School board closes 2009-10 with surplus

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NAUGATUCK — It’s official: the Board of Education managed to close its books for the 2009-10 fiscal year without a bailout from the borough. In fact, according to information released this week by Chairwoman Kathleen Donovan, the school system closed out the budget year June 30 with a surplus of more than $2,000.

In January, the joint Boards of Mayor and Burgesses and Finance said they would supplement the struggling school board’s budget with as much as $956,000 from the borough’s rainy-day fund, which also secures its municipal bonds.

The school board’s deficit projections decreased each time they were announced after that —  in July, as the numbers were being compiled, the board projected it would need no more than a quarter-million dollars, or about 26 percent of its original projection, to close out its books.

Board Chairwoman Kathleen Donovan, left, and Vice Chairwoman Barabara Lewis said a subcommittee may have found a way to close the school board's budget gap without closing a school.
School board Chairwoman Kathleen Donovan, left, announced this week that the school board will not need the nealry $1 million bailout it requested from the borough earlier this year.

But the borough never had to make good on its controversial promise of a bailout worth almost $1 million. Donovan said in a press release the change in the school board’s fortunes is due to a surplus of more than $100,000 in accounts funding employees’ health insurance benefits.

Wayne McAllister, borough controller and acting Board of Ed. business manager — who was assigned the school board post as a stipulation of the bailout — tells a slightly different story. He said the school board’s self-funded insurance program had never been the problem afflicting the 2009-10 budget, which the board did not adopt until January.

“The health insurance was budgeted properly in 2009-10,” he said. “It was budgeted improperly in 2008-09. It was overall sound fiscal management practices throughout the [2009-10] budget, including furlough days, and not spending all the appropriation in the supply accounts and such, that did it.”

Among said management practices were austerity measures such as a spending freeze on discretionary supply accounts and an imposed limit on the overtime non-certified staff members could work.

“I commend my colleagues on the BoE for working through a very difficult and tense time, recognizing that changes were needed in the BoE business office and putting a halt to any discretionary spending or hiring,” Mayor Robert Mezzo wrote on his webpage. “While there has been much criticism directed at the [school board], of which I am a member, the reality is that difficult decisions were ultimately made and sound fiscal management was restored. … resolving the systemic issues in the business office in this economy was no small task.”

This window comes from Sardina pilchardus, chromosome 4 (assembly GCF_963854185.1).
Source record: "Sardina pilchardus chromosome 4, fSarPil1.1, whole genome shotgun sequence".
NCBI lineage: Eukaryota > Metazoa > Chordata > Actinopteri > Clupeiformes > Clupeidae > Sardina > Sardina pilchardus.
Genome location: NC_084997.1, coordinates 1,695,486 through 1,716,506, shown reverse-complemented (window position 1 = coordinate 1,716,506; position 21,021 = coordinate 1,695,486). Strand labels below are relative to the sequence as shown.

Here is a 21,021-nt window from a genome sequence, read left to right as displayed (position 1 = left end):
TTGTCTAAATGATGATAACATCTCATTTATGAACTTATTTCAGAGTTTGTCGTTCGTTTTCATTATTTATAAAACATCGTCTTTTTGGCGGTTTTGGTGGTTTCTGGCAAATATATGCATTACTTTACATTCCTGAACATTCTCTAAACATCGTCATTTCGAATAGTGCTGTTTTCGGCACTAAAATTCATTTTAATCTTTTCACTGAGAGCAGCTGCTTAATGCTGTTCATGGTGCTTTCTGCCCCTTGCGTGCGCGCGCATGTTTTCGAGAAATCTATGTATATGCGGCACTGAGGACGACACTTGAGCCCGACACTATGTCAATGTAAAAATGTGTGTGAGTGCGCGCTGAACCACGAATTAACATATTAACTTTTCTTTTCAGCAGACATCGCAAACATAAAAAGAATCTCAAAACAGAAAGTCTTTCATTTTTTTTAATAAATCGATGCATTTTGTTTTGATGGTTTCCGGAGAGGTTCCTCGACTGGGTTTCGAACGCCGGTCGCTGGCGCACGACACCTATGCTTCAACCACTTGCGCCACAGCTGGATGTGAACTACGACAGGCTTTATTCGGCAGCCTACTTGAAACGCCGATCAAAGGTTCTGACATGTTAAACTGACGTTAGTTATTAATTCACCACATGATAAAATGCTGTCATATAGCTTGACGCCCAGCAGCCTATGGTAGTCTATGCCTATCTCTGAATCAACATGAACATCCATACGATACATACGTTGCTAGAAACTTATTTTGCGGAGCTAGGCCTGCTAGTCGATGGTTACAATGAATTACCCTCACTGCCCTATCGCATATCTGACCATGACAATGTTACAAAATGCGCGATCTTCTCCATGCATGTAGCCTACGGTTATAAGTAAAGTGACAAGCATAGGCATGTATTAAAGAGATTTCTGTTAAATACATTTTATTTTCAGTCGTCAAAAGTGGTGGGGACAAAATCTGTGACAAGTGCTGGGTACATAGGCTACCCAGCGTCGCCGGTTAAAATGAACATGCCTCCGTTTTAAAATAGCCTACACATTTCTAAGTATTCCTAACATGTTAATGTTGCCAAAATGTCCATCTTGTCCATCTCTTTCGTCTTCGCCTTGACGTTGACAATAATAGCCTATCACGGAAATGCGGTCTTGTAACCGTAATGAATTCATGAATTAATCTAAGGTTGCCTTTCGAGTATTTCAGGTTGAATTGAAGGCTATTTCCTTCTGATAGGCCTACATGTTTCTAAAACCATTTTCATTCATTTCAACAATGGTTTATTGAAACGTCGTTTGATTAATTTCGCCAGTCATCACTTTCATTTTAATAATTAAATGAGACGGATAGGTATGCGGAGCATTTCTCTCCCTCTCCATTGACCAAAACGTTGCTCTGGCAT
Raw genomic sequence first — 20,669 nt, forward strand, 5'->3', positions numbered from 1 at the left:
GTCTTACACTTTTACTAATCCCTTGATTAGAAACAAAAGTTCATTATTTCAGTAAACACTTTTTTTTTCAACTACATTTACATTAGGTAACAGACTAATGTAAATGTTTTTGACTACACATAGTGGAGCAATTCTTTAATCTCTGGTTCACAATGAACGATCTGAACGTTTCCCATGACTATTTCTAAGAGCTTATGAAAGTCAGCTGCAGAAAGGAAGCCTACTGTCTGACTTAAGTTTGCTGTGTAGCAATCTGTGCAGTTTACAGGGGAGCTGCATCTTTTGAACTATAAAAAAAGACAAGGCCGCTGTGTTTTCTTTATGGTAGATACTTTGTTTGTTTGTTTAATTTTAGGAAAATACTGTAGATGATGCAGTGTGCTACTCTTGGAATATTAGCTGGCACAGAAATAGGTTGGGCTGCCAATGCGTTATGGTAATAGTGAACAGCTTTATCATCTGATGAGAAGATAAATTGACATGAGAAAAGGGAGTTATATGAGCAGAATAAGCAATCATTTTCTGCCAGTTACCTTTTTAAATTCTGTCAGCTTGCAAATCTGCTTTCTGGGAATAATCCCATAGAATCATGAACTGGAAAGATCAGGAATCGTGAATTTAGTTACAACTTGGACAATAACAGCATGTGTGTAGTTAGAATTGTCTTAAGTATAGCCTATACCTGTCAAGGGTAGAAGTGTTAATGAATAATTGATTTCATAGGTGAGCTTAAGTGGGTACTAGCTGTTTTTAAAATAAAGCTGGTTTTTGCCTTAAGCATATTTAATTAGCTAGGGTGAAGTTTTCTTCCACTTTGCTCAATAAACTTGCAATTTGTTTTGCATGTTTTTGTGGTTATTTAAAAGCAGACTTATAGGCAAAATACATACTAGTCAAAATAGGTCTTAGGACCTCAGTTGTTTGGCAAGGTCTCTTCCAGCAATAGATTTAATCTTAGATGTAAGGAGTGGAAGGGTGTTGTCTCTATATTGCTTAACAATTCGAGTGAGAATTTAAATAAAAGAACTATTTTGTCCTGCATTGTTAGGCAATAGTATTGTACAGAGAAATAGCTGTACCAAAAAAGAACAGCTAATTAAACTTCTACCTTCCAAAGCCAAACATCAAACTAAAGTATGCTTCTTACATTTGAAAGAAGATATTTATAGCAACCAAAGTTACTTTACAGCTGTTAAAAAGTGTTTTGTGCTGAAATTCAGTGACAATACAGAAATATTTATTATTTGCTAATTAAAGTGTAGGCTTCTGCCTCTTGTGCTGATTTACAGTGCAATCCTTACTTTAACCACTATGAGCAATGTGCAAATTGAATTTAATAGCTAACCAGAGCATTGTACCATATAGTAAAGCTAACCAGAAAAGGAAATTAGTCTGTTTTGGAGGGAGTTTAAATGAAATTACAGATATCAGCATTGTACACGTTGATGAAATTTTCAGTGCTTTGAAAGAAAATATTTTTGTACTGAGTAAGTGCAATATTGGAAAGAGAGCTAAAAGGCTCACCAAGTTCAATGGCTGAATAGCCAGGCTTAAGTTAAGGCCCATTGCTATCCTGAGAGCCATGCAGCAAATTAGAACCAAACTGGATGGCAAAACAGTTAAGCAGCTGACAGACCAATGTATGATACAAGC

In addition to management directives targeting discretionary spending and hiring, the Naugatuck Teacher’s League in January approved a mid-year concessions package worth more than $500,000. Teachers, administrators and Superintendent of School Dr. John Tindall-Gibson gave back unpaid furlough days, and the union representing secretaries, custodians, paraprofessionals, maintenance employees, and cafeteria workers agreed to take a pay freeze for the third time in a decade.

“It was a collaborative effort,” McAllister said.

Funding the future

The school board in June finished writing its 2010-11 budget, which hinged upon a change of insurance carriers, a redistricting including the consolidation of Hillside and City Hill Middle Schools, and a 15-percent staff reduction including 14 layoffs.

McAllister acknowledged that when it comes time to write the 2011-12 budget, things could get hairy.

“From indications, the economy will continue to run up against the same challenges we’ve had in the last year,” he noted. “Revenues will be flat, if not lower. Expenses, contractual expenses, right now are significant in terms of labor.”

The 2.5 percent raise borough teachers were promised for 2011-12 in their current contract will add $600,000 to the board’s expenses that year, and administrators have said supplies and textbooks accounts, which were cut deeply this year to keep the current budget in line with a small funding increase from the borough, will soon need to be restored to previous levels.

But, McAllister said, some of the measures taken to rein in expenses this year will carry over into next year’s spending plan.

“We have an early retirement plan at the board. That will be a sustainable cost reduction measure,” he said. “We had those layoffs. We’re down over 50 full-time positions. That alleviates some of the budgetary pressures for next year.”